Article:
PSAT approaches

Though Concord High School juniors are scheduled to take the PSAT in just a few weeks, few know what to expect.
Dr. Ronna Cadarette, assistant principal of Commons D, explained the Preliminary SAT as “a method to gauge your performance and [find] where your gaps might be if you were to take the SAT.”
Cadarette knows what the PSAT is all about, but Miranda Harris is one junior who isn’t on the same page, despite the rapidly approaching test date of October 15.
“It’s a test. That right there is what I know,” Harris said. “Like Pre-SATs?”
Harris said that she read “that little green sheet” covering basic information about the test, but that flyer offered little clarification, only stating that the PSAT will be given to juniors “as part of the Concord School District’s vision to assure college and career readiness for all students.”
Cadarette said the district requires juniors to take the PSAT so that the school can use the data to identify students’ strengths and weaknesses for future course planning.
Senior Julia Day, who took the PSAT already, said juniors can benefit from the experience. She found  the PSAT to be “good practice for the time and how [the test] would be set up.”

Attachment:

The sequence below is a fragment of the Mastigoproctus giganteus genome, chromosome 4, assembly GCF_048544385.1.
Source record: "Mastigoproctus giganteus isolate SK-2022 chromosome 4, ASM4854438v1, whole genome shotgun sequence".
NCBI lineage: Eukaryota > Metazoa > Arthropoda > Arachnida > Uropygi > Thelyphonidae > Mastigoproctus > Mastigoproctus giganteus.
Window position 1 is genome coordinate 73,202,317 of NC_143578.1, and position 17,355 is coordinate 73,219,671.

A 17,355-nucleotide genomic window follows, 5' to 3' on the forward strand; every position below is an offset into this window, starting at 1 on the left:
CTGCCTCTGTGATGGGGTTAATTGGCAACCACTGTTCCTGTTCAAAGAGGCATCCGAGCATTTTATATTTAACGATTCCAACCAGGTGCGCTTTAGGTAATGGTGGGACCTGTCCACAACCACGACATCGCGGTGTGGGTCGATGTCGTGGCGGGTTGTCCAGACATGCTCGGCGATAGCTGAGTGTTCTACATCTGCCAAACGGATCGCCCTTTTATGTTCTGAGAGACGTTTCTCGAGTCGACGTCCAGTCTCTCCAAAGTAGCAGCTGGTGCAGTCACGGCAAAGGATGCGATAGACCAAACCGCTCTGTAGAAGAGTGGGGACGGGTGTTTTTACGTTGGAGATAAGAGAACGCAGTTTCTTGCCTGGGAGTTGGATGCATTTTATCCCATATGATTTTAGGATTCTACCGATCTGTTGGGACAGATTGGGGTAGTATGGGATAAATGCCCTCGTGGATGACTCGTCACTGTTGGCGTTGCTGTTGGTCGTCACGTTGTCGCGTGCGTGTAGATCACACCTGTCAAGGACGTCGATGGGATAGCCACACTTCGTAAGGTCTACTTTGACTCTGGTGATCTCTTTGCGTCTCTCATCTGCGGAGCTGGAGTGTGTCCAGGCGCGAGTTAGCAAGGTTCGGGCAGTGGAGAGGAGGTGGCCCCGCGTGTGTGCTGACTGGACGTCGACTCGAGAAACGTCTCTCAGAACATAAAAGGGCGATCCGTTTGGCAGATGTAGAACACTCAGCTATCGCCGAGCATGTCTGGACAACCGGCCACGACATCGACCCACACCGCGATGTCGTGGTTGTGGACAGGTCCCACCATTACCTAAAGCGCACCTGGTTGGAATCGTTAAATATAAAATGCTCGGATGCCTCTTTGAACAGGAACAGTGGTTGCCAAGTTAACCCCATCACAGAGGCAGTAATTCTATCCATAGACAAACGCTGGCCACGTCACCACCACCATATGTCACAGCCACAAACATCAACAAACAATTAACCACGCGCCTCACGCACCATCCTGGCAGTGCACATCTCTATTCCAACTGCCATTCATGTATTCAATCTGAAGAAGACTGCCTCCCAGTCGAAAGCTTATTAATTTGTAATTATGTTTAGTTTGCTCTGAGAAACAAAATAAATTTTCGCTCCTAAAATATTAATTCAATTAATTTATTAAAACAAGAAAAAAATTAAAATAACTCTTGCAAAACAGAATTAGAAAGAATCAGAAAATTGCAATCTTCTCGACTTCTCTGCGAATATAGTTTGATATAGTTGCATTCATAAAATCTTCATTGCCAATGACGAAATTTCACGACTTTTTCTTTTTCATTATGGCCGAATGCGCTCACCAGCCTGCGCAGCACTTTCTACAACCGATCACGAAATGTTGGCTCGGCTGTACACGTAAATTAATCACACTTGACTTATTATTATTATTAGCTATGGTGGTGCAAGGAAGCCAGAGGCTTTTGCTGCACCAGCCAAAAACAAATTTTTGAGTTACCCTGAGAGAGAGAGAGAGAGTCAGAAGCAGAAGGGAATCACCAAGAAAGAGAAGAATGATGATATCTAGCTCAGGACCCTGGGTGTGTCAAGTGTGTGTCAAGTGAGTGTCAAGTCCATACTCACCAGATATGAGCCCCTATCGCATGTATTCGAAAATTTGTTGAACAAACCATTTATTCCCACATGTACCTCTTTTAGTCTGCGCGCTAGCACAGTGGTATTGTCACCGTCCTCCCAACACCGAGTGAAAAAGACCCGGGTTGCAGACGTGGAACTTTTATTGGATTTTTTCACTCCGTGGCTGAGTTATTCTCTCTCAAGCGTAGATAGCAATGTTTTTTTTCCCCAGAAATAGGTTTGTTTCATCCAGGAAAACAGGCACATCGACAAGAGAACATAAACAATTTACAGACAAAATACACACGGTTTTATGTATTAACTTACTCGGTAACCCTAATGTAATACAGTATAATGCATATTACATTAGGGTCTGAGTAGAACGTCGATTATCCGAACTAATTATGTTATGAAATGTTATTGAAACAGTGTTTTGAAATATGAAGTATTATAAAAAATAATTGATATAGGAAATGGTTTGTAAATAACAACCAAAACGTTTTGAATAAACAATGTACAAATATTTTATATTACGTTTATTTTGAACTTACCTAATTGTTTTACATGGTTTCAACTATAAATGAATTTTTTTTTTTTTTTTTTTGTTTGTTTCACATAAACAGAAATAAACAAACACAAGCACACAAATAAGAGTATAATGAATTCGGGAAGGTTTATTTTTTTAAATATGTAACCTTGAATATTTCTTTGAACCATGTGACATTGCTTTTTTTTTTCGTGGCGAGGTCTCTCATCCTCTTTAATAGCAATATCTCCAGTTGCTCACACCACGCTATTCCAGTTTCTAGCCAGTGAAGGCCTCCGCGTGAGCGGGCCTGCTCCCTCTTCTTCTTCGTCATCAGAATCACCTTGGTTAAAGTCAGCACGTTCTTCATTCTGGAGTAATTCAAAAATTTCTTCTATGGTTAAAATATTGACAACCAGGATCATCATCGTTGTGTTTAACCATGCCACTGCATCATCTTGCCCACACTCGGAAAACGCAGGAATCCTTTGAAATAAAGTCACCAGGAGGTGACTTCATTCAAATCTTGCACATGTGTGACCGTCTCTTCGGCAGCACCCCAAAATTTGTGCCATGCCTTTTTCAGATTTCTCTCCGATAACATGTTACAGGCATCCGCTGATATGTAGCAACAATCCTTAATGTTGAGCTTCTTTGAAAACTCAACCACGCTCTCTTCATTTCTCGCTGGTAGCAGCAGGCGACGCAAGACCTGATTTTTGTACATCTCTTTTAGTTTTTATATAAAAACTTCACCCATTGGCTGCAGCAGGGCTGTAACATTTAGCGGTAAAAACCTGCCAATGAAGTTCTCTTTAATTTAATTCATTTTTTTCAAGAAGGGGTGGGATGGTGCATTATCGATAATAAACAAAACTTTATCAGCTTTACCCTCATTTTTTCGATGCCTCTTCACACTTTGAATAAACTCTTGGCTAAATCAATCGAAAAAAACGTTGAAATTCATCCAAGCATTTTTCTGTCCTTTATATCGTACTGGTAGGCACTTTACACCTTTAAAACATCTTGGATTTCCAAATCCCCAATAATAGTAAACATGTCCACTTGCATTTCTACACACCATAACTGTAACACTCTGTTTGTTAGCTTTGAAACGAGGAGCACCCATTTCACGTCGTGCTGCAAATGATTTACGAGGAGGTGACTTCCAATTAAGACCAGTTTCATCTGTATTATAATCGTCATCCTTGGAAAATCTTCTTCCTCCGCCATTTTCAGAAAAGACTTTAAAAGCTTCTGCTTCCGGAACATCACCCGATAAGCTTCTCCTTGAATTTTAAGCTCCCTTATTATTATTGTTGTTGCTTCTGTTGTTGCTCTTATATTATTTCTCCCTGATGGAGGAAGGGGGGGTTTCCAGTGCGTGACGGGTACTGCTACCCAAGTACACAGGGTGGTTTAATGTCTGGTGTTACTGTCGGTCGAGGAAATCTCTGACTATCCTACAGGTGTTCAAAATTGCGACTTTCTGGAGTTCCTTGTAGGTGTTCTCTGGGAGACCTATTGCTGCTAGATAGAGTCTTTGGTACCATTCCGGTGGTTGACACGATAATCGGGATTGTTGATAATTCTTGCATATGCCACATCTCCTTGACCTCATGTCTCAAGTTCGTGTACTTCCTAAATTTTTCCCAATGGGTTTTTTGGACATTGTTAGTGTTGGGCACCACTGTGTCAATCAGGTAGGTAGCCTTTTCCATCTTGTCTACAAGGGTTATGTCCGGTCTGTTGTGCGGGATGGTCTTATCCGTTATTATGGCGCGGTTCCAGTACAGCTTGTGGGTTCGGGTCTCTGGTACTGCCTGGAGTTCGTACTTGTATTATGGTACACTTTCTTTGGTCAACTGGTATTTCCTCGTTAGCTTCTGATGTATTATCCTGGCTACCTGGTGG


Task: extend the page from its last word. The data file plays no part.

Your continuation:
Day advises juniors to take their time, not rush through, and take the test seriously as it is valuable preparation for the SAT.
Harris hopes the PSAT will prepare her for the SAT though she finds it a bit ridiculous.
The test will cost every junior $20, although there is financial aid available upon request.
While some schools don’t require students to pay, “when you pay for it, the chances are you want to be more invested and chances are you’ll use the results more than if it’s just another test you’ll take,” said Cadarette.
Though juniors may go into the experience unsure of what the PSAT will entail, they are expected to try their hardest during the exam, which will take place during periods 2 and 4 on October 15.